Uncertainty over rates remains high
The BOE said that a “modest tightening” of monetary policy over the forecast period would be necessary for inflation to fall back to the BOE’s target rate of 2%. The market now expects UK interest rates to rise to 1.1% by the end of 2022. There is also more than 60% chance of a rate hike when the BOE next meets on 3rd February, however, we believe that whether or not the BOE does raise rates at its next meeting will depend on the extent of the measures put in place to limit the spread of the Omicron variant. This will also be dependent on the speed and effectiveness of the UK’s Covid booster shot programme and whether or not the government can reach its target to give every adult a 3rd dose of the vaccine by the end of this year. If the UK does go into another lockdown, this could make the BOE’s job much harder as lockdowns play havoc with inflation rates. For example, after the UK had a circuit breaker lockdown in November 2020, inflation actually fell by 0.1% that month. This is why we think that there remains a fairly high degree of uncertainty about the pace of UK rates for next year.
The GBP outlook
While GBP has surged on the BOE rate rise news, we think that GBP/USD has limited upside and could be thwarted around $1.34 in the short term. We prefer short EUR/GBP as the ECB is expected to be a laggard compared to the BOE and the Fed when it comes to raising interest rates. EUR/GBP was volatile in Thursday’s session, although it ended the day roughly 0.3% lower. After breaking below its 200-day sma last week, the technical picture continues to look weak for this pair. Even if downside is limited in the long term, because of how far EUR/GBP has already fallen, we believe that 0.8380, the YTD low, could be in sight, if the pound can maintain upward momentum until the end of the year.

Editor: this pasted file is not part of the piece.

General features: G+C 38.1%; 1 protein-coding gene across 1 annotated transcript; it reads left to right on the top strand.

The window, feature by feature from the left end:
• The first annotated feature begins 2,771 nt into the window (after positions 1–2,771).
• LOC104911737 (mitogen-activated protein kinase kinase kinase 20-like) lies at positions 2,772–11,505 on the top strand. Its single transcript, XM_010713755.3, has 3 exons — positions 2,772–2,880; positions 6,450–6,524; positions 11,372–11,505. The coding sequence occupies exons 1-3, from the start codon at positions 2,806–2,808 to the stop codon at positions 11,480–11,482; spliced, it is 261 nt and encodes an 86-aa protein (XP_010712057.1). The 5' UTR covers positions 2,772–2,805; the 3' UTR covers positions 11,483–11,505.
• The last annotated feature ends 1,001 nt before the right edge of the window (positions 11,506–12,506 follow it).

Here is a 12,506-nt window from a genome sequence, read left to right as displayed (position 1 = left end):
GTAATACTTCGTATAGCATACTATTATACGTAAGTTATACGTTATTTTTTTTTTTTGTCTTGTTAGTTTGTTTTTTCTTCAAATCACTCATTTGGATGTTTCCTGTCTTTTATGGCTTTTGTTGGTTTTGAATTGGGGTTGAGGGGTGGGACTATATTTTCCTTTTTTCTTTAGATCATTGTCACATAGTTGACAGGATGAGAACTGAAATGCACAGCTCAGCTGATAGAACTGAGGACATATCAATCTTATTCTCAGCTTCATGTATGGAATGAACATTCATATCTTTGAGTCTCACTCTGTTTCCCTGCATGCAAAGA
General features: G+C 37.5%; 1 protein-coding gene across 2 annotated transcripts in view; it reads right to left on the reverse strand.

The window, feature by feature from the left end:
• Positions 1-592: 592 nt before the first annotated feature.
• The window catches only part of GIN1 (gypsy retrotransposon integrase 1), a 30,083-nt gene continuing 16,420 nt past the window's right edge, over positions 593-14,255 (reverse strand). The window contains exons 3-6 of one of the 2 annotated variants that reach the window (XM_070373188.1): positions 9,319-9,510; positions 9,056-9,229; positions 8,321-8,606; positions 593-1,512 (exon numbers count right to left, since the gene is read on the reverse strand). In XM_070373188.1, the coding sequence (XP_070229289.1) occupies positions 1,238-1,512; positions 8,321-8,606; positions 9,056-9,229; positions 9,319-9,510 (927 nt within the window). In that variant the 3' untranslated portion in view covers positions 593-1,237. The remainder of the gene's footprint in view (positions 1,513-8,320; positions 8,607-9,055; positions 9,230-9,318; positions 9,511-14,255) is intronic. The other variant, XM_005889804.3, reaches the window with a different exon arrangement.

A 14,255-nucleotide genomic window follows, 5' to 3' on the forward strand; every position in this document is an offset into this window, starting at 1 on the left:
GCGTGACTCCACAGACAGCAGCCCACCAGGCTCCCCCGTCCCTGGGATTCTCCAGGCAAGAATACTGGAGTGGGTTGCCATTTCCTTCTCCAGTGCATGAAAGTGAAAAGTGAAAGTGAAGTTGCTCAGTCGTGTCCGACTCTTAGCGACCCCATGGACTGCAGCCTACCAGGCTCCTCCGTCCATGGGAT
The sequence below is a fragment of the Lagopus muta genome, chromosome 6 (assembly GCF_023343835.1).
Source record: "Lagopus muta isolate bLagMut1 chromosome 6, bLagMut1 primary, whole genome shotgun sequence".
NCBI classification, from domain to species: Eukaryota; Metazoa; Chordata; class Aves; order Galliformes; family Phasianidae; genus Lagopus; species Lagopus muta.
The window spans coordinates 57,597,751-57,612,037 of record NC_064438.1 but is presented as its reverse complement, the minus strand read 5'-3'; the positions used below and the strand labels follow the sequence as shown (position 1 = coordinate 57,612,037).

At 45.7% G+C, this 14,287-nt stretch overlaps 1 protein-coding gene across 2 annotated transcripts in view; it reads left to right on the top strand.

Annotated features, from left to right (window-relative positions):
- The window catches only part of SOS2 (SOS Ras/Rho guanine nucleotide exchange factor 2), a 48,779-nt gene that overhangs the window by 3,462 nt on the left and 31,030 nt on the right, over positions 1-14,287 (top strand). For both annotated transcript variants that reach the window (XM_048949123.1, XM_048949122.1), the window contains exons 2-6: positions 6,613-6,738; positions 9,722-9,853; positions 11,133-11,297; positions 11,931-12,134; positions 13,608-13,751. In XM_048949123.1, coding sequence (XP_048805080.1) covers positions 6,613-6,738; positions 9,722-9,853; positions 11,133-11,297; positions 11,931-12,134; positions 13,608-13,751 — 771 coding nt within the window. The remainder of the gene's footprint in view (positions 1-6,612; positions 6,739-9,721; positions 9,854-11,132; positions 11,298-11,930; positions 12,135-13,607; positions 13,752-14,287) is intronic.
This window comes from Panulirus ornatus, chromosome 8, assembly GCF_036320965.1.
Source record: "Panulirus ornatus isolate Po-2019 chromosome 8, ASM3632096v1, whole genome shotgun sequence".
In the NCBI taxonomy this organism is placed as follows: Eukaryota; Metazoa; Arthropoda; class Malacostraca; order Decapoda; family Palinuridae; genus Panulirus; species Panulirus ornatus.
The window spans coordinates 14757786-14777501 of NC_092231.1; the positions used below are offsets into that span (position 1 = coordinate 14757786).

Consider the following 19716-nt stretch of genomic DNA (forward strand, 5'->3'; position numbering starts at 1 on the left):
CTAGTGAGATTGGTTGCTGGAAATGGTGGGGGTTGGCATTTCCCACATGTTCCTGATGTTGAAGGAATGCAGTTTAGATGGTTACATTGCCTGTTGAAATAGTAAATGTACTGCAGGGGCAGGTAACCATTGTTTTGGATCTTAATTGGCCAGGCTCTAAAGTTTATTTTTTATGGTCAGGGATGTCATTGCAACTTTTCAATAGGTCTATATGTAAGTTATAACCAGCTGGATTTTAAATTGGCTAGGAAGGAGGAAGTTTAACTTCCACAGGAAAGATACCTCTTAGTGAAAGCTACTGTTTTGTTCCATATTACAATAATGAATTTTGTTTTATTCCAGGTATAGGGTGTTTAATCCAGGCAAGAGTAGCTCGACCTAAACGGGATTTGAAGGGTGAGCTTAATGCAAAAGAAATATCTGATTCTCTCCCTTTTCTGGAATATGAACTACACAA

The Fed knocks tech and mega growth stocks
Us stocks were mixed on Thursday after a strong performance on Wednesday after the Federal Reserve meeting. The Fed also made a widely signalled hawkish pivot at this meeting, and there was the largest hawkish shift in dot plot interest rate expectations on record. The Fed is now expected to raise interest rates three times next year, some analysts now expect the Fed to raise slightly earlier, albeit at a more moderate pace, with analysts at Bank of America expecting rate hikes in the next eight quarters. This may not be as hawkish as feared, which is good news for the S&P 500, especially the companies that have a good track record of making profits and companies that are aligned with the economic cycle, as it suggests that the Fed means business when it comes to fighting inflation, yet it is also trying to be sympathetic to the trajectory of economic growth. This is why Tesla has struggled, along with some of the other mega growth stocks in the tech sector. After surging on Wednesday, Tesla’s stock price fell 4% on Thursday, more than the broader tech market. Likewise, Zoom was more than 2.5% lower on Thursday and Door Dash was more than 6% lower. Thus, we are moving into unchartered territory and US stocks are unlikely to react to Omicron as they have to other waves of this pandemic. We are still very wary of tech and prefer the big names like Apple and Alphabet over mega-growth names like Tesla and DoorDash. In the chart below, you will see how the S&P 500 has been outperforming the Nasdaq 100 over the past month, and we expect this trend to continue in the near term.